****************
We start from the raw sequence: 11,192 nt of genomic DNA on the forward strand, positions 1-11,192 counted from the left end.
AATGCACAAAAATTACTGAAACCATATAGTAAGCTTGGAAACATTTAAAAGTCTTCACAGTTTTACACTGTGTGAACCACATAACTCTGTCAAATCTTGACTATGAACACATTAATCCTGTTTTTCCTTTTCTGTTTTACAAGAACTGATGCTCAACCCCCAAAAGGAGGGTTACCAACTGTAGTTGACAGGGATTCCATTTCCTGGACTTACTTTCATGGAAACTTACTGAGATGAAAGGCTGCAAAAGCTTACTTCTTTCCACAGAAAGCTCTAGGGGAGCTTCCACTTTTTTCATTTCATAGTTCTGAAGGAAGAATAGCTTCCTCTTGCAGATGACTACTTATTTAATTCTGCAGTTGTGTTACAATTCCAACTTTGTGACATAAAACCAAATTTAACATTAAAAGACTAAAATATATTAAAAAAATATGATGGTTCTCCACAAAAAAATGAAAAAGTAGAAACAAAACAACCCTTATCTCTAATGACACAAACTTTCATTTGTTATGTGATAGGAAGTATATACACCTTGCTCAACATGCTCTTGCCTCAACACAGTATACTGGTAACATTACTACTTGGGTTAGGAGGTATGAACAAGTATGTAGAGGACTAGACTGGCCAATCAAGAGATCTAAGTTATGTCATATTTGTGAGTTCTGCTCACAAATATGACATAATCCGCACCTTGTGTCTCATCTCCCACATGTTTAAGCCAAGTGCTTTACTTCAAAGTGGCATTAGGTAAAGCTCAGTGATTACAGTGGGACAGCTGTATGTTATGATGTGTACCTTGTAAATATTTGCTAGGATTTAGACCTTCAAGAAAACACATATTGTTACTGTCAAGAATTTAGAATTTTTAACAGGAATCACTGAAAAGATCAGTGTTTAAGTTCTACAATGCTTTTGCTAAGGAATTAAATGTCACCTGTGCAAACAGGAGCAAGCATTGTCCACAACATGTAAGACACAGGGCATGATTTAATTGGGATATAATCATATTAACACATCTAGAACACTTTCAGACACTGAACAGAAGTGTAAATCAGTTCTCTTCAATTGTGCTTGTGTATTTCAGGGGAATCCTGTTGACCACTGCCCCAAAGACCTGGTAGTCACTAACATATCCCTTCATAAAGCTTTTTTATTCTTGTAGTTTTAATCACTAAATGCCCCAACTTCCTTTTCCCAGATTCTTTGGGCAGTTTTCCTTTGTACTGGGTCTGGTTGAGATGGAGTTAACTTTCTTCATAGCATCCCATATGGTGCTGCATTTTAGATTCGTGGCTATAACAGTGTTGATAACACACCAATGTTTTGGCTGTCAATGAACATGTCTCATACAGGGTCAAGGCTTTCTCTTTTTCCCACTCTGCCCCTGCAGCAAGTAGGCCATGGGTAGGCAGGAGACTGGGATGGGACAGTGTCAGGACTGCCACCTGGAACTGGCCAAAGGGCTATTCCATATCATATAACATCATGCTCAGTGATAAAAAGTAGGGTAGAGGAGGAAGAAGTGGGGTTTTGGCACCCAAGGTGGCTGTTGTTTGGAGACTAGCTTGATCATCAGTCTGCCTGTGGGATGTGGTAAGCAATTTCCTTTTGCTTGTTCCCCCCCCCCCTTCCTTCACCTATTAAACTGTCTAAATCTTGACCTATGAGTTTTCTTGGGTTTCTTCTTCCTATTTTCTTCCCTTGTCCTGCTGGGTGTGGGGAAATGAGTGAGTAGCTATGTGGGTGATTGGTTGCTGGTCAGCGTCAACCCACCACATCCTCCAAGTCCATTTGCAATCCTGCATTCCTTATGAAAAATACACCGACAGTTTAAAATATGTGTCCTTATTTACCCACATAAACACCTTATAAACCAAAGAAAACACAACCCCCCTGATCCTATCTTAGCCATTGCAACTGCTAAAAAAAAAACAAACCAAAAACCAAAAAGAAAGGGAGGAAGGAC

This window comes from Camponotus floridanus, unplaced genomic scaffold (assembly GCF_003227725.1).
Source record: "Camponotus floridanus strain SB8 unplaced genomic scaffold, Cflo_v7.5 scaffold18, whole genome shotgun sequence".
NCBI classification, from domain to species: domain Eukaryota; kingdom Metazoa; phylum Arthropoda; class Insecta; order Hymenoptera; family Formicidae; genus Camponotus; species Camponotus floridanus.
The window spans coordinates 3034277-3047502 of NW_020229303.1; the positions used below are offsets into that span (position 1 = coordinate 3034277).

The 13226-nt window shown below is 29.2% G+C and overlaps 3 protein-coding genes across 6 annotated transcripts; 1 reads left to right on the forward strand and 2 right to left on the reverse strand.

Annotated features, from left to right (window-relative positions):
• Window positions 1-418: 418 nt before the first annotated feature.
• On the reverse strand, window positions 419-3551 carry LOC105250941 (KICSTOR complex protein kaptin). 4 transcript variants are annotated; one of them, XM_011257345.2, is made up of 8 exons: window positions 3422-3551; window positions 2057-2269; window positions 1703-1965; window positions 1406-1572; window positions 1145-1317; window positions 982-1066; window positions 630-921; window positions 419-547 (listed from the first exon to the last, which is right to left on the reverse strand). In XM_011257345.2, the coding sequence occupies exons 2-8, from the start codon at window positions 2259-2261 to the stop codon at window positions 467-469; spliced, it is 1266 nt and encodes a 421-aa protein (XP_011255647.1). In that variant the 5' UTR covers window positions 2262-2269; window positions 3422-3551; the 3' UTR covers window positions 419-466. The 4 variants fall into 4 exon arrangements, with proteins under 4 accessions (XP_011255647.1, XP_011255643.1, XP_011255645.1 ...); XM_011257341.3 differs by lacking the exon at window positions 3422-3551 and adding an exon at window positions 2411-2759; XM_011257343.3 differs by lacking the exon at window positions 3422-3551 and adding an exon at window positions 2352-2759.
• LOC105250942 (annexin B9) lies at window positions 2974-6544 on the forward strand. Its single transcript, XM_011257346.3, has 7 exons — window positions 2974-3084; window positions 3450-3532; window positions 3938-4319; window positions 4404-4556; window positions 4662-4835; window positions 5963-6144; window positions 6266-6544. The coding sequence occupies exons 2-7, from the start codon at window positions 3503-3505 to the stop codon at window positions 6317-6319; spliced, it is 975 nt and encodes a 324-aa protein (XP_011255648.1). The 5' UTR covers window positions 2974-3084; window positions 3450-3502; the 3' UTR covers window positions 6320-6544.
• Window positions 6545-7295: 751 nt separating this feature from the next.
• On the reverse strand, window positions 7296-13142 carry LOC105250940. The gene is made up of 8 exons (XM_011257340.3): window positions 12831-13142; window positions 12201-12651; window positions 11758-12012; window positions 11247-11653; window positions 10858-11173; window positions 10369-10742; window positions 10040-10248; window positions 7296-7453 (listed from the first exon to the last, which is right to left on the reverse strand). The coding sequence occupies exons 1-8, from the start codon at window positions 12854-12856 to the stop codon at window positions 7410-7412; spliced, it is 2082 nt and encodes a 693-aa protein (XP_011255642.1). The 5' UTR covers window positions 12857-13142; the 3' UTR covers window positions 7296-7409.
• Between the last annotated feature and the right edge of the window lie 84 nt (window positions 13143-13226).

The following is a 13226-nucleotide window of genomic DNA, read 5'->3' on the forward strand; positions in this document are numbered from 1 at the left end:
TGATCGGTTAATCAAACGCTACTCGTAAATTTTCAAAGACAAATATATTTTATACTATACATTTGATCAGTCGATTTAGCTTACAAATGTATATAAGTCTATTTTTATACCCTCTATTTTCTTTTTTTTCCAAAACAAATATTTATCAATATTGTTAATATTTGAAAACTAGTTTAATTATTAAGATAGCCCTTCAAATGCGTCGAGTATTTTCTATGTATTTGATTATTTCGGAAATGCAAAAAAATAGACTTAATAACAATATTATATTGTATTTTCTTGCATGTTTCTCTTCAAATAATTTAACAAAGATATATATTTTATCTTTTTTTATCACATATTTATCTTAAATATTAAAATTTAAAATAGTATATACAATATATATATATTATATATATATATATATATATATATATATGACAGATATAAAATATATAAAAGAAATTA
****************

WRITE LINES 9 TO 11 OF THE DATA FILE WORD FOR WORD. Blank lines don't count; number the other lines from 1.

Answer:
• Window positions 1-418: 418 nt before the first annotated feature.
• On the reverse strand, window positions 419-3551 carry LOC105250941 (KICSTOR complex protein kaptin). 4 transcript variants are annotated; one of them, XM_011257345.2, is made up of 8 exons: window positions 3422-3551; window positions 2057-2269; window positions 1703-1965; window positions 1406-1572; window positions 1145-1317; window positions 982-1066; window positions 630-921; window positions 419-547 (listed from the first exon to the last, which is right to left on the reverse strand). In XM_011257345.2, the coding sequence occupies exons 2-8, from the start codon at window positions 2259-2261 to the stop codon at window positions 467-469; spliced, it is 1266 nt and encodes a 421-aa protein (XP_011255647.1). In that variant the 5' UTR covers window positions 2262-2269; window positions 3422-3551; the 3' UTR covers window positions 419-466. The 4 variants fall into 4 exon arrangements, with proteins under 4 accessions (XP_011255647.1, XP_011255643.1, XP_011255645.1 ...); XM_011257341.3 differs by lacking the exon at window positions 3422-3551 and adding an exon at window positions 2411-2759; XM_011257343.3 differs by lacking the exon at window positions 3422-3551 and adding an exon at window positions 2352-2759.
• LOC105250942 (annexin B9) lies at window positions 2974-6544 on the forward strand. Its single transcript, XM_011257346.3, has 7 exons — window positions 2974-3084; window positions 3450-3532; window positions 3938-4319; window positions 4404-4556; window positions 4662-4835; window positions 5963-6144; window positions 6266-6544. The coding sequence occupies exons 2-7, from the start codon at window positions 3503-3505 to the stop codon at window positions 6317-6319; spliced, it is 975 nt and encodes a 324-aa protein (XP_011255648.1). The 5' UTR covers window positions 2974-3084; window positions 3450-3502; the 3' UTR covers window positions 6320-6544.